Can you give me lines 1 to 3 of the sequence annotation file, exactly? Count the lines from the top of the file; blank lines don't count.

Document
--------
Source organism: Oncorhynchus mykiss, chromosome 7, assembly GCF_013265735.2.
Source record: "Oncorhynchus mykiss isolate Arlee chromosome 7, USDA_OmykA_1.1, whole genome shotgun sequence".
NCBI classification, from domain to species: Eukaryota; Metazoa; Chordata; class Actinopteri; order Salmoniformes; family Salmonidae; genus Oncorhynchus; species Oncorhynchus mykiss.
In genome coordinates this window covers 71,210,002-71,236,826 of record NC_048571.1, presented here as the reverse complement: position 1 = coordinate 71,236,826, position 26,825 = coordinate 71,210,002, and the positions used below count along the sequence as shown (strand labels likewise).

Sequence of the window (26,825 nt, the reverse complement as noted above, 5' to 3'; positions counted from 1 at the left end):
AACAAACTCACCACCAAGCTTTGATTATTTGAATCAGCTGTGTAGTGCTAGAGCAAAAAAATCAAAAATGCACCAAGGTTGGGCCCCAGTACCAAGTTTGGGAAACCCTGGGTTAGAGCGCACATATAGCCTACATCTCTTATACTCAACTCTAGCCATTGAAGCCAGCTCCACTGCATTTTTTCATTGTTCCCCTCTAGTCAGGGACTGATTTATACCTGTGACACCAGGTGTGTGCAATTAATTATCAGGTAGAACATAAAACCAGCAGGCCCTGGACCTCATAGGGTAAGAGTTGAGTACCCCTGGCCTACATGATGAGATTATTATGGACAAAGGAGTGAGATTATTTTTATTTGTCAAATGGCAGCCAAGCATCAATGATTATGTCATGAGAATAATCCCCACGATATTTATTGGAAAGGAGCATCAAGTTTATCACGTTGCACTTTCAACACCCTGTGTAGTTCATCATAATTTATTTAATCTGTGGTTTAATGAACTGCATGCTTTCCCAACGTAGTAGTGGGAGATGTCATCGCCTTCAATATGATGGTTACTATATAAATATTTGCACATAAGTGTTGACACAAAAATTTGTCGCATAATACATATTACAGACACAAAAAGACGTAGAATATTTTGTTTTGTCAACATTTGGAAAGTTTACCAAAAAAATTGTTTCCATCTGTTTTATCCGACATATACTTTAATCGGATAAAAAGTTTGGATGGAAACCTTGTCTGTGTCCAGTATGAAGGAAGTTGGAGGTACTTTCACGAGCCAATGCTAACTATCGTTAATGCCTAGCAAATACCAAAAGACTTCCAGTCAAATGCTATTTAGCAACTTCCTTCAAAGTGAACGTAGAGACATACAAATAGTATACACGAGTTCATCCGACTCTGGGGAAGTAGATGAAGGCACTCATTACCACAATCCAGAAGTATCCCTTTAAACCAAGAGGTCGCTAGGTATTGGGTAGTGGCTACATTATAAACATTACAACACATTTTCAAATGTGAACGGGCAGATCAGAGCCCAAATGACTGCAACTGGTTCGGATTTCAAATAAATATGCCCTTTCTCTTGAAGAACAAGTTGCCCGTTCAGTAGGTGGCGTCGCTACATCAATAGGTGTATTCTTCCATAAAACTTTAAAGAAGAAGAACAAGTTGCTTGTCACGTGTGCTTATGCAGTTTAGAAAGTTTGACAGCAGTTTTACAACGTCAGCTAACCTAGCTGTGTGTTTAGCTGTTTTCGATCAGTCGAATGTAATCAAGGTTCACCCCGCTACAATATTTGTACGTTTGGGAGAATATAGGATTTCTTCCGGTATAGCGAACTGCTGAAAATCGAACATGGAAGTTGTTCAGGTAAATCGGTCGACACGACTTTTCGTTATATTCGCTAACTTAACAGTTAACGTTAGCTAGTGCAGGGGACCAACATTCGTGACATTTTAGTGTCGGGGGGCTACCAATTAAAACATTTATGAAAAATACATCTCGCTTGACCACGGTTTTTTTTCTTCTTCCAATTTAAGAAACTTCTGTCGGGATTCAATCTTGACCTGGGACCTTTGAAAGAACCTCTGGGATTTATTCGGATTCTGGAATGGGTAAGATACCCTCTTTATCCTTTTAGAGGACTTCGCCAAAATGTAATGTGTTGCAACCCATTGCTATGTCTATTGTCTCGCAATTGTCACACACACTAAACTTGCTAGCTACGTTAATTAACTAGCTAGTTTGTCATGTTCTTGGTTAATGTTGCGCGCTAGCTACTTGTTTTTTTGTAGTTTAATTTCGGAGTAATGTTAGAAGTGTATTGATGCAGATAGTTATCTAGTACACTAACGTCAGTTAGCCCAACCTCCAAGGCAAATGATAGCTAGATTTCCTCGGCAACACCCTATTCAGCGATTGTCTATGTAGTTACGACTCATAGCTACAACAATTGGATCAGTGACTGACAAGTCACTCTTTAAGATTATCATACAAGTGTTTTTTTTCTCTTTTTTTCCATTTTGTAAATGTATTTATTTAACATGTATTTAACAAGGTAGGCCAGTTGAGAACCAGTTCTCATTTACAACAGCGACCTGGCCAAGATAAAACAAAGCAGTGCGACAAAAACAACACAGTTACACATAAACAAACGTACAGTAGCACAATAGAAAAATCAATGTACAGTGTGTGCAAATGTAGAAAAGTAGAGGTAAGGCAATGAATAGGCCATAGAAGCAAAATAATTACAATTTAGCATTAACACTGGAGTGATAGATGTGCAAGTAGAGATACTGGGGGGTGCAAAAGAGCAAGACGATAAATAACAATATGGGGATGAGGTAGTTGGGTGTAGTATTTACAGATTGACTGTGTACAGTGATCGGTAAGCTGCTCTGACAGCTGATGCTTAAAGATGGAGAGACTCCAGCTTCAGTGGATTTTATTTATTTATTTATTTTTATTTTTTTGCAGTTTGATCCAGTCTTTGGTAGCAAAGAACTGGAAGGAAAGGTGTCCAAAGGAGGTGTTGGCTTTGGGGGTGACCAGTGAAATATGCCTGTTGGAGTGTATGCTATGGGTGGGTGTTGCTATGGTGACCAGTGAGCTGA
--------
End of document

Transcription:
Source organism: Oncorhynchus mykiss, chromosome 7, assembly GCF_013265735.2.
Source record: "Oncorhynchus mykiss isolate Arlee chromosome 7, USDA_OmykA_1.1, whole genome shotgun sequence".
NCBI classification, from domain to species: Eukaryota; Metazoa; Chordata; class Actinopteri; order Salmoniformes; family Salmonidae; genus Oncorhynchus; species Oncorhynchus mykiss.